Sunday, April 08, 2007

There Is A Light That Never Goes Out...

The 1980s haven't generally been held in particularly high musical regard for the last fifteen years or so, but it would be very wrong indeed to deny their existence.
For one thing the decade had its indubitable highlights - even if they were sometimes accompanied by miserablist lyrics, such as those of the track of the title of this post - taken from The Smiths 1986 album "The Queen Is Dead". Although I never much cared for their music at the time, sure as hell it was to prove an incredibly influential combination that released four albums of which this was the third. Stephen Patrick Morrissey wrote the lyrics for the most part while Johnny Marr kept the whole show from drowning itself in melancholy by dint of his inspired, and actually amazingly (before such things were really recognised as such) pop-hooked guitar parts. In fact their influence has if anything increased exponentially with the passage of time.

Another thing that makes the 1980s interesting again is that it is the last decade that current teenagers can't actually remember at all - and that in itself means that it is worth a retrospective if only so those of us who can are able to say "I told you so." with a meaningful degree of authority! Perhaps even more interesting still is that some of the bands spearheading the revival are also too young to remember it first time around, so they are able to take a fresh look at what it had to offer and just how best to interpret it twenty years later. Like all decades the 1980s didn't begin or end with the simple turning of calendar pages, but took influences from the preceding one and then ceded its own to the next.

If Debbie Harry were thirty-something years younger and happened to have black hair, which would however have admittedly missed the point of the 'Blondie' image, she [and the band for that matter] might now have looked like this...

For those of us old enough to remember, or even perhaps own, Blondie vinyl releases, or young and dedicated enough to still have the energy to search them out in flea-ridden second-hand record stores, the evidence in the artwork only becomes more compelling.

Written, with Georgio Moroder, for the film American Gigolo this was a huge hit in 1980.

Thinking along "
Parallel Lines" the image below, adapted from the artwork of the US release, is the proof in black and white.

The band is Stefy and the four-piece hail from Orange County, CA (the real life OC but the fourth track on the album seamlessly blends the real thing with its small-screen alter ego) and is signed to US independent Wind-up Records, whose byline is the almost too-cheesy-to-be-true 'developing career artists' and their d├ębut The Orange Album was released in the US in late 2006.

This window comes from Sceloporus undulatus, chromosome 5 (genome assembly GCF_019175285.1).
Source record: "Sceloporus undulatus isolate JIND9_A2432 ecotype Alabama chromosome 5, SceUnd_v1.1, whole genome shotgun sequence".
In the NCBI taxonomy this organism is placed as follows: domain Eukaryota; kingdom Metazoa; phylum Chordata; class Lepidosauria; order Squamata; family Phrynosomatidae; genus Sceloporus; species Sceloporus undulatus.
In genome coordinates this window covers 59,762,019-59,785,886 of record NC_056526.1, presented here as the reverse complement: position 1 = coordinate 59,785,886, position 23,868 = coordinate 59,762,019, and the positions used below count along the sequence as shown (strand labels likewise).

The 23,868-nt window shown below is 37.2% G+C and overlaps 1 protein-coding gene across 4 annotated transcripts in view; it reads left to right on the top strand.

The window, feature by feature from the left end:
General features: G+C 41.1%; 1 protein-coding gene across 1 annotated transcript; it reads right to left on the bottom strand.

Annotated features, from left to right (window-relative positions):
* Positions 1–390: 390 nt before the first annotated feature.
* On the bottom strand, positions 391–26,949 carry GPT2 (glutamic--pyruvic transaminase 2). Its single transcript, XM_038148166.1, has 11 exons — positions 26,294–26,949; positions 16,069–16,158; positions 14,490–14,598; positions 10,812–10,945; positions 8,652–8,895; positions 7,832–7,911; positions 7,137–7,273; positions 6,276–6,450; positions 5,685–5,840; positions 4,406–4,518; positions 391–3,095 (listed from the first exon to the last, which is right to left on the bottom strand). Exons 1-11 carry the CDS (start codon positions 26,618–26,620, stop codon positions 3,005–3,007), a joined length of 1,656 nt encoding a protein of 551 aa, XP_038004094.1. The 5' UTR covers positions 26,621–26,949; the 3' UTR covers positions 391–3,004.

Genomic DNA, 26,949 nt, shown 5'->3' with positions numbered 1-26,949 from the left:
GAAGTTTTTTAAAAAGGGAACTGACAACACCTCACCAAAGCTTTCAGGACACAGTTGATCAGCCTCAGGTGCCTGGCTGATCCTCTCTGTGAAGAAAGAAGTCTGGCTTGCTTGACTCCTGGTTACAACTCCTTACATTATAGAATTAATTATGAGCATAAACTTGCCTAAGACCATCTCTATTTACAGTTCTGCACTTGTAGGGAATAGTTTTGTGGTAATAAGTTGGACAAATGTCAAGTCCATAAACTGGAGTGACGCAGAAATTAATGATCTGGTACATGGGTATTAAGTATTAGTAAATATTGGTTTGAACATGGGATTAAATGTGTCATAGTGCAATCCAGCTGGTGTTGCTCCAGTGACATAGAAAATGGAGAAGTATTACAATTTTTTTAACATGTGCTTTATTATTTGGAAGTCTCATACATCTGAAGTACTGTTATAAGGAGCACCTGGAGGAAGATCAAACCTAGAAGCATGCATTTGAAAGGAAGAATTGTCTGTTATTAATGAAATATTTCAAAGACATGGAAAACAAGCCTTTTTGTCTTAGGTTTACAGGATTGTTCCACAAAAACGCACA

Their first single
Chelsea, a light-hearted and very catchy blast through early 1980s electro synth-pop territory, is out now in the UK and The Orange Album will be released here a fortnight tomorrow (23rd April - and distributed by Sony BMG) .
It is a timely reminder that the 1980s were also great fun musically and I for one can't wait...

...luckily I don't have to!

It might not be genre changing - and perhaps that is actually why it is so appealing - but if you hanker after more "new 1980s reminiscent pop electronica" then I suggest the following:

Client and their new album Heartland; it is gloriously unreconstructed but, very unusually, sung and played by an all female threesome 'Client A' , 'Client B' and 'Client E'. They are something like The Pipettes, and the circumstances of their formation are not so dissimilar, but they play and sing rather than sing and dance. Their influences are also quite firmly rooted in the music of twenty years later!
Dragonette (also is an equally valid contender and the first single "I Get Around" is lead vocalist Martina's utterly wanton, yet also quite inadvertent, electro-pop riposte to Nelly Furtado/Timbaland's multi-million selling 2006 US #1 single "Promiscuous".
They aren't doing too badly for a Toronto couple that met randomly just over a year ago at a gig in their home city. They married four months later and, in the meantime,
decided that London might just serve their joint musical ambition better! They soon recruited the other two band members once they arrived in the UK and it seems to have worked out quite well. For most of April they are on tour as the main supporting act for Sugababes - the biggest selling UK female act of the 21st century.